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The packaging for any variety of lentils, whether brown, red, pink or green, will probably tell you to boil the little legumes in water until they’re soft. Follow these instructions to the letter, though, and you’re in for a disappointing dish. Plain lentils do have a pleasant, mild taste, but are naturally pretty flavorless and benefit immensely from liberal seasoning. With a choice blend of complementary ingredients, a few selections from the herb and spice rack and the right techniques, lentils can be transformed into a multitude of tasty and satisfying meals.
Lentils are an excellent soup ingredient, whether used as the main ingredient with a few others just for seasoning, or added by the handful to thicken and enrich a soup dominated by other flavors. The simplest approach to lentil soups is to combine all the necessary ingredients at the outset, simmer until everything is cooked, then optionally blend until smooth before serving. Seasonings, such as fresh or dried herbs, garlic and spices, go into the pot at the same time as the lentils; any chopped vegetables you like; and liquid, which should be something flavorful like chicken, vegetable or beef broth, perhaps with some white wine added. A classic lentil soup might include a ham bone, chopped bacon or smoked sausage.
Seasoned Lentils for a Salad
Cooked lentils, once cooled to room temperature or refrigerated, turn a salad into a filling meal or satisfying side dish. French green lentils, or Puy lentils, tend to hold their shape better than other varieties when cooked, which makes them a good choice for a salad. Mixing lentils with a dressing of your choice after they are cooked and cooled makes seasoning them incredibly easy. A store-bought or homemade vinaigrette complements a cold lentil salad with crunchy carrots, bell peppers, cherry tomatoes and corn. Try a warm lentil salad with bacon, spinach and crumbled feta, seasoned with lemon juice or balsamic vinegar and olive oil and served with a poached egg on top. A Lebanese lentil salad called Salata Adas combines plain, cooked lentils with a dressing of olive oil, garlic, lemon, cumin and allspice, finished with chopped fresh mint and parsley.
Dals, Dahls and Daals
All dried legumes, including lentils, peas and beans, are called dal (or dahl or daal) in India, as are the thick, hearty stew-type dishes made from them. The traditional way to prepare an Indian dal is to cook lentils with just a little salt and turmeric, then enrich them with a combination of hot oil and spices called a tarka, baghaar or chownk. Dal is a forgiving dish that rewards experimentation, but if you desire authenticity or are unsure about what spices to use and in what proportions, follow a recipe. Whole spices typically used to season dals include mustard, cumin, fennel and fenugreek seeds, along with dried chilies. Onion, garlic, ginger and tomatoes, all cooked with the spices, are often included. Use a wooden spoon, whisk or potato masher to incorporate the seasonings into the lentils while making them smooth.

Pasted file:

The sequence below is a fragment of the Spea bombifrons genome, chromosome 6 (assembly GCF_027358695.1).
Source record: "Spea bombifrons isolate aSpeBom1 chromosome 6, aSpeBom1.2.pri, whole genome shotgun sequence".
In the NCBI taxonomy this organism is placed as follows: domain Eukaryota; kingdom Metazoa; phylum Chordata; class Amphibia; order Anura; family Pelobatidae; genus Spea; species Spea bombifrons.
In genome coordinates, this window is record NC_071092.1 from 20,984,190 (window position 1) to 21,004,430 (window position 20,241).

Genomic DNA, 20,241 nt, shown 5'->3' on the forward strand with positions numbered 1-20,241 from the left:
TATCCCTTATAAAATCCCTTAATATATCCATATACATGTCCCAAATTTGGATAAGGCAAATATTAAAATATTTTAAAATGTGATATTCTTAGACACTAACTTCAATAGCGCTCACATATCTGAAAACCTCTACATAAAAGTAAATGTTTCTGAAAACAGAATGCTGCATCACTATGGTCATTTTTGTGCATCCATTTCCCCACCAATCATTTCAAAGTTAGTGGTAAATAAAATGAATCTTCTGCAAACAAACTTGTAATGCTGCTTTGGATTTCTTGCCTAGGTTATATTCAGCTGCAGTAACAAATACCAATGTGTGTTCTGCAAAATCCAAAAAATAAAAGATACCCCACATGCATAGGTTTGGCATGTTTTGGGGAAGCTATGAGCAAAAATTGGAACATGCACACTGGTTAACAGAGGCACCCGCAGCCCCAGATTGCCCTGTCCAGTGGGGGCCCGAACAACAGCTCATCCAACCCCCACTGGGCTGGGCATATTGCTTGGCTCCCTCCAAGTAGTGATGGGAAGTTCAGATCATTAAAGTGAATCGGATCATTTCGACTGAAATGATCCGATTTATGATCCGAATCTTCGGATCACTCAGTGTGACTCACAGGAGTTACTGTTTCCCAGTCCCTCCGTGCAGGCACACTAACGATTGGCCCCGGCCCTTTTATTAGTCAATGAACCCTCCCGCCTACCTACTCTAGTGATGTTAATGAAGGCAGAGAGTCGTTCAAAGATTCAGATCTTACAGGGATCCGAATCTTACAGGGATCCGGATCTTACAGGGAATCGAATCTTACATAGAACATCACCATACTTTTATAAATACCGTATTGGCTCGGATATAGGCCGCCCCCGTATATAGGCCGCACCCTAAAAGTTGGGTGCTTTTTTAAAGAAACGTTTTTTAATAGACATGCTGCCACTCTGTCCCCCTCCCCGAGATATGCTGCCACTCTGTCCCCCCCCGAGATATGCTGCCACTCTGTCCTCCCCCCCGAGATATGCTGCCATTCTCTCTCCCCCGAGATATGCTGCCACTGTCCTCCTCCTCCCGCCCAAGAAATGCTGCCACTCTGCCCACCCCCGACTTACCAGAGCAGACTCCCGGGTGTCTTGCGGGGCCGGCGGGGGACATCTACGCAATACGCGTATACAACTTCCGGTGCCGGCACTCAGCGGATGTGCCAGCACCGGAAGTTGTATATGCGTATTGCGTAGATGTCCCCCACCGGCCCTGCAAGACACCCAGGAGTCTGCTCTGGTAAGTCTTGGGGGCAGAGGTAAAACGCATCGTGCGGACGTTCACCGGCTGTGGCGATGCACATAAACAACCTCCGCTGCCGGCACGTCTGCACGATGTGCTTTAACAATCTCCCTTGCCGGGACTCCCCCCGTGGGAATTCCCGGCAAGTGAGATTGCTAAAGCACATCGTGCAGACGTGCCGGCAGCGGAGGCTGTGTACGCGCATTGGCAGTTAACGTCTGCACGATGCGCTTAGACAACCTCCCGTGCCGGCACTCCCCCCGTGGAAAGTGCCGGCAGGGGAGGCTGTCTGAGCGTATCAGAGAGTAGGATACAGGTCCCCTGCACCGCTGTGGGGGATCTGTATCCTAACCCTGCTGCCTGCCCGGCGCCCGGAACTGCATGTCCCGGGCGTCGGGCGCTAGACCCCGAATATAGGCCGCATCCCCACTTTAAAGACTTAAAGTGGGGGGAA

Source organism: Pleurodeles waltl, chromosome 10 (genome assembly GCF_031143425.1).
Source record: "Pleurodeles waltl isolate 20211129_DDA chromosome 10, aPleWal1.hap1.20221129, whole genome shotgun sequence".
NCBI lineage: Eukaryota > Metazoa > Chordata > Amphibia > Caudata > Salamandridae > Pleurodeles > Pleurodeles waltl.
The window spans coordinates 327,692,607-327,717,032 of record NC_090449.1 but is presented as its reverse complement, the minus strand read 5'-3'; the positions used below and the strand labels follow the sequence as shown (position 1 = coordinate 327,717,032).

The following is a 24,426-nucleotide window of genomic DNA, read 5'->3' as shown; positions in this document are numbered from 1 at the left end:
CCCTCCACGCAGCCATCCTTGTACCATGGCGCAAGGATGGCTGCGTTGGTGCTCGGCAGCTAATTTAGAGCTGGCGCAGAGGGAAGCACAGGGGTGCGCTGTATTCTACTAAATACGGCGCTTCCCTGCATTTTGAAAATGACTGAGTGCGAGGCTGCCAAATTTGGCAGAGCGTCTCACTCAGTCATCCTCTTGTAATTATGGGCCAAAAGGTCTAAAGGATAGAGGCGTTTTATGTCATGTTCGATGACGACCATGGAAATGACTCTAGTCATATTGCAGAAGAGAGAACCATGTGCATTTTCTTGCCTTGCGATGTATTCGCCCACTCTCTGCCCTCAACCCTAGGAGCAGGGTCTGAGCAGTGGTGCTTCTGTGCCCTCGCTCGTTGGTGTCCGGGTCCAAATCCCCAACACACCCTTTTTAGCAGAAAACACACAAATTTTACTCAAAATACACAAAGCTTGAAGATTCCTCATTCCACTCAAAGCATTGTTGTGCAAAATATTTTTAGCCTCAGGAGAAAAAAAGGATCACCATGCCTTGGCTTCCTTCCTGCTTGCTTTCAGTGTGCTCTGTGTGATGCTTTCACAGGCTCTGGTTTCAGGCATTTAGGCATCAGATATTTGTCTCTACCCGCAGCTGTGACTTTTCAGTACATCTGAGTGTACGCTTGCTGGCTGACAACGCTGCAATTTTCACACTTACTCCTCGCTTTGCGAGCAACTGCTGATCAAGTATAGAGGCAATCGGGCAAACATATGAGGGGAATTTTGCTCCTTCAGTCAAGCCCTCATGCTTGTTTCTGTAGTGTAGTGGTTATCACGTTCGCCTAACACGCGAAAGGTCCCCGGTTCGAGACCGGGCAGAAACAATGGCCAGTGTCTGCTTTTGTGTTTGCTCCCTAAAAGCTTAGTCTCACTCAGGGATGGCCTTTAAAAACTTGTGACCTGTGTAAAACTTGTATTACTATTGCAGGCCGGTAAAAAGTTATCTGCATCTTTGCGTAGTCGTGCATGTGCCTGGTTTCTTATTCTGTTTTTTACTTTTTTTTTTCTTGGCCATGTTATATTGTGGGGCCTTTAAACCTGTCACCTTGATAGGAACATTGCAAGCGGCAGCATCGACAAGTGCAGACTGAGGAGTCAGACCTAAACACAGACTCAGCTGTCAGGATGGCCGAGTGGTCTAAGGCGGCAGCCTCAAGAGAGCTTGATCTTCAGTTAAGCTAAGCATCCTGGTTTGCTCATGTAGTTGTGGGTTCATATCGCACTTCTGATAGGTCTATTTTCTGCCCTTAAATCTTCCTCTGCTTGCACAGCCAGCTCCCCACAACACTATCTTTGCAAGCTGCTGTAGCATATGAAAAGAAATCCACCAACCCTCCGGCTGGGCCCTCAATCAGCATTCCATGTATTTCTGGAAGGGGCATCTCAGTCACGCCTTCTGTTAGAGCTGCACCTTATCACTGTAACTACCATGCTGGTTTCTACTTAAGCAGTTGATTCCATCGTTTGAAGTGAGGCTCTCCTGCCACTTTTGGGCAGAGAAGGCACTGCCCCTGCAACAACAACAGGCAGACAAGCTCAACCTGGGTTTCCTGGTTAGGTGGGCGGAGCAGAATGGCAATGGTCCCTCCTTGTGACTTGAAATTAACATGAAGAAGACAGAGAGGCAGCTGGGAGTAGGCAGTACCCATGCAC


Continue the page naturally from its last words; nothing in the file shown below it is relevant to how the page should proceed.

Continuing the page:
Simply Seasoned Sides
To serve lentils as a tasty side dish, add some simple seasonings to complement the other components of the meal. A scoop of seasoned, cooked lentils in the middle of a plate makes an attractive bed for a piece of fish or meat. Drizzle a sauce around the plate to turn something very simple into a special meal. Season lentils while they cook, in a similar way to making soup, by using broth or wine as the cooking liquid and adding herbs as they cook, or add seasonings to already-cooked lentils, as if you are making a salad or dal. Try lemon, garlic and black pepper for a classic flavor combination. Include lemon zest as well as juice for a more intense lemony flavor.
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Joanne Thomas has worked as a writer and editor for print and online publications since 2004. Her writing specialties include relationships, entertainment and food, and she has penned pieces about subjects from social media tools for Adobe to artists’ biographies for StubHub. Thomas has also written for such names as Disney, Hyundai, Michelob and USA Today, among others. She resides in California and holds a bachelor’s degree in politics from the University of Bristol, U.K.
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